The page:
Starting in 1996 I began a deep study of the history of North American backcountry skiing. Writing my history book Wild Snow required it — and my love for the subject keeps me digging.
Naturally, my studies turned to the Teton mountains of Wyoming — and to Tom Turiano. For Tom has not only skied the Teton backcountry as much as (or more than) anyone, but his interest in the area’s heritage knows no bounds. He had to write the book, and of course, he did.
In his guidebook Teton Skiing, Turiano uses 221 pages to cover every aspect of backcountry skiing as practiced in the Tetons for the past century. This fantastic book includes a detailed history, as well as descriptions for most the ski routes in the range — from mellow walks through the forest to descents of wild couloirs that have claimed several skiers’ lives.
The details that Tom has gathered here will astound you, and may even frustrate you. For example, while the book’s superb index is a model every guidebook writer should heed, other sections such as a glossary use pages that would have served better for more photos.
Also, Tom’s history is complete to a fault. Rather than simply reporting who descended the route first, he divides firsts according to the gear used (snowboard, free-heel, fixed heel). This is a novel approach and Tom should be applauded for trying it. Nonetheless, perhaps I’m old-fashioned, but I’m interested in who made the true first “edged glisse” descent (as opposed to a sitting or standing glissade), not what gear subsequent people used to repeat it.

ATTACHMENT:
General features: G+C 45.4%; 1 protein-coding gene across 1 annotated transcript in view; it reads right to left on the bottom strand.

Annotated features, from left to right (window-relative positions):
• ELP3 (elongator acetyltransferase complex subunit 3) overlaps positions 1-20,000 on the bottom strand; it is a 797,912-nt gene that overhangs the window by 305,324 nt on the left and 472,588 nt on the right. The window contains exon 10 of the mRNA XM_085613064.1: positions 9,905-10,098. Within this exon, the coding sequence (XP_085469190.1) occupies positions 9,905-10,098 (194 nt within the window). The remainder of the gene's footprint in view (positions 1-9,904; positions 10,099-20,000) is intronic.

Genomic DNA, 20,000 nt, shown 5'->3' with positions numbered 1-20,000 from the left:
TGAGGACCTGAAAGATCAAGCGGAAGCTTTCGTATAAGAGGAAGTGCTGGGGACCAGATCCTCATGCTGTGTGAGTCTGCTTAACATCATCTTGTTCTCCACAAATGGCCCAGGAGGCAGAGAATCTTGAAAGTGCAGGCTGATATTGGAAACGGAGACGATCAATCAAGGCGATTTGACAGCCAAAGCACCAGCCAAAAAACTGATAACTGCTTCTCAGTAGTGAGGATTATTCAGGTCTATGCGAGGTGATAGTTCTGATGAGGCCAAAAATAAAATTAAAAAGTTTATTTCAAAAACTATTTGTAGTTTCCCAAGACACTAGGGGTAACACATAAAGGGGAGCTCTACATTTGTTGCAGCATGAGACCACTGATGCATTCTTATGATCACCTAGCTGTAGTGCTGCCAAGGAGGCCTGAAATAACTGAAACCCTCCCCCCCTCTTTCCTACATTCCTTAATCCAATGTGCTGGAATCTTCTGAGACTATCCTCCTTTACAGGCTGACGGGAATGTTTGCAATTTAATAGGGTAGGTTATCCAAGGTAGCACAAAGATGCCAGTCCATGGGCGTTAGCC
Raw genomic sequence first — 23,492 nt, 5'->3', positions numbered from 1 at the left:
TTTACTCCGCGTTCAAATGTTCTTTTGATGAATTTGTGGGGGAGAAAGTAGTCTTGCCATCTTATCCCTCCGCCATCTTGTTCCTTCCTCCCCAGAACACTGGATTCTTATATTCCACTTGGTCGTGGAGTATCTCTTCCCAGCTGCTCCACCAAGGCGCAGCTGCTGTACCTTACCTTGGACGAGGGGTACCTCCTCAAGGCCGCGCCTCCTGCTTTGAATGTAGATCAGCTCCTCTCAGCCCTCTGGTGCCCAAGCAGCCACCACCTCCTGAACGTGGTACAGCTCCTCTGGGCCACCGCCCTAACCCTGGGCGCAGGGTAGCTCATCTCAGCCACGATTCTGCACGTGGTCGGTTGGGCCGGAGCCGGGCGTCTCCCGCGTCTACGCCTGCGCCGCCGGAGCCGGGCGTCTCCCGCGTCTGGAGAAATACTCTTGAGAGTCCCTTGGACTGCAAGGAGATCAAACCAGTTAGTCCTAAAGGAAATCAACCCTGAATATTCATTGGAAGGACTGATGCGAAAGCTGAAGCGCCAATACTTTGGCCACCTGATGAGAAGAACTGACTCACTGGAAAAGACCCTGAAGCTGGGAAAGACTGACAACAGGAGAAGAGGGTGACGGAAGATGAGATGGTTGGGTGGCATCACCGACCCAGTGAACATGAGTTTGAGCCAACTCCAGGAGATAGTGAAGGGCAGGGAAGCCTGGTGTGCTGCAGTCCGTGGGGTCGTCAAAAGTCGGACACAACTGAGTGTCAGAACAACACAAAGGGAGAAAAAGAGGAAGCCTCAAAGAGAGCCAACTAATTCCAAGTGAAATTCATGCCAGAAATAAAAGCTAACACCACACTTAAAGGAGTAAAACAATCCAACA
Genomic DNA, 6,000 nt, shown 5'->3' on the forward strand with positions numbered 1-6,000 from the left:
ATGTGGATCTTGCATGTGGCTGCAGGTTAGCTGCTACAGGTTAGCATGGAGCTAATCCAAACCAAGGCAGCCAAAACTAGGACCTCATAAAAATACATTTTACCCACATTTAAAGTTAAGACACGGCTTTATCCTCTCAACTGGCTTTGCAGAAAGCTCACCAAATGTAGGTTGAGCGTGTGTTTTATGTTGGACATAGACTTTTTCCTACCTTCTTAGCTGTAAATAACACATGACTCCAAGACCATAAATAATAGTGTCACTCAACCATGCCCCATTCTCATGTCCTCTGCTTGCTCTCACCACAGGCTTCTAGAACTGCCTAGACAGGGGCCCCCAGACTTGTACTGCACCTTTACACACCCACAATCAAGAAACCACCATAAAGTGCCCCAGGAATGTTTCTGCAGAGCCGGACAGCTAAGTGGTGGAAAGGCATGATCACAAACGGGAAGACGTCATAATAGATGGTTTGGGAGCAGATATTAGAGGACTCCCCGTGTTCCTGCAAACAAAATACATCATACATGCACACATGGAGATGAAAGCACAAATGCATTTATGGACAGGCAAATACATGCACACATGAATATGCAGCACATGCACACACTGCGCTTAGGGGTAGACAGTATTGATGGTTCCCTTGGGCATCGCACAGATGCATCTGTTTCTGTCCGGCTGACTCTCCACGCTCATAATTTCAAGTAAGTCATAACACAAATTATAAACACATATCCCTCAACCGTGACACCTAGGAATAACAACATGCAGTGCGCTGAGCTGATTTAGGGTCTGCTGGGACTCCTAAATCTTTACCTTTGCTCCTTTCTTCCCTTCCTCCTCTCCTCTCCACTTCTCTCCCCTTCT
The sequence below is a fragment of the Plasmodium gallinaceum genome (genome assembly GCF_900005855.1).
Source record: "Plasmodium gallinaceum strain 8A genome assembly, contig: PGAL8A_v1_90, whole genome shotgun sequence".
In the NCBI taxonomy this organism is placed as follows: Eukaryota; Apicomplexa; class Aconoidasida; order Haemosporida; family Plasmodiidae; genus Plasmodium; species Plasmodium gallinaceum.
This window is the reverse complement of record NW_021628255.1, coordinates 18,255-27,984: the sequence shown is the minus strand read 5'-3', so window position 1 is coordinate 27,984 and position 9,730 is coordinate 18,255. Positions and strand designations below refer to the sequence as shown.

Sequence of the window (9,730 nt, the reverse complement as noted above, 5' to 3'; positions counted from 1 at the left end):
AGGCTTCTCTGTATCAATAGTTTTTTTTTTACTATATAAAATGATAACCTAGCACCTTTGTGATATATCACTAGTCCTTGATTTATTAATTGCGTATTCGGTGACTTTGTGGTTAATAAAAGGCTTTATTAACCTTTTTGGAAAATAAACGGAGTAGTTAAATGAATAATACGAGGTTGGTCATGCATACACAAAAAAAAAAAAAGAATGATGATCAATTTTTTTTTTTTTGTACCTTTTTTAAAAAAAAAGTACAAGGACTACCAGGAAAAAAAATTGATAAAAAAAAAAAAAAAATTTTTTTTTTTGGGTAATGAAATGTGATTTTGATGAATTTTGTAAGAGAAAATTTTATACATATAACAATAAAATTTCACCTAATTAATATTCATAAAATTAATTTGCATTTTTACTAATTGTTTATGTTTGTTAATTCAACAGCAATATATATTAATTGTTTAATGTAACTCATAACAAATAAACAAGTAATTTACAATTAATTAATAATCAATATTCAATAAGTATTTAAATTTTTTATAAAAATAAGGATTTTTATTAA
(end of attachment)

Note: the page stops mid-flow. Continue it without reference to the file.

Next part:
I suspect that by recording such detail about specific tools, Tom is making a statement about just how versatile “glisse” alpinism has become. In that he is successful. Aside from the dry facts, you’ll be fascinated when you read Tom’s anecdotes about the early descents (when gear was not an issue), then read about macho free-heelers vying for first “nordic” descents. Then you read about a guy named Stephen Koch who makes everyone look like stuffed shirts, free-heelers and fixed-heelers alike, when he snowboards everything in sight. Good stuff.
My minor gripes asside, the genius of Teton Skiing is in Turiano’s devotion to history. As a result, this is a guidebook you can read indoors without yawning. Turn the pages and learn about ski bums of the ’70s living in straw-lined snowcaves. Read on, and get the whole story of early extreme skiing on the Grand Teton, including the tragic death of Dan McKay while climbing for a ski descent. Keep bouncing your eyes over Turiano’s prose, and you’ll learn about skiing new-age lines such as the Black Ice Couloir, and even get some of Tom’s opinions about such descents
Indeed, one of my chief complaints about American alpine literature is the dearth of ski mountaineering history. This is our heritage. It must be recorded. For having done so Tom Turiano deserves a toast from all of us — to be poured from the best bottle in the house.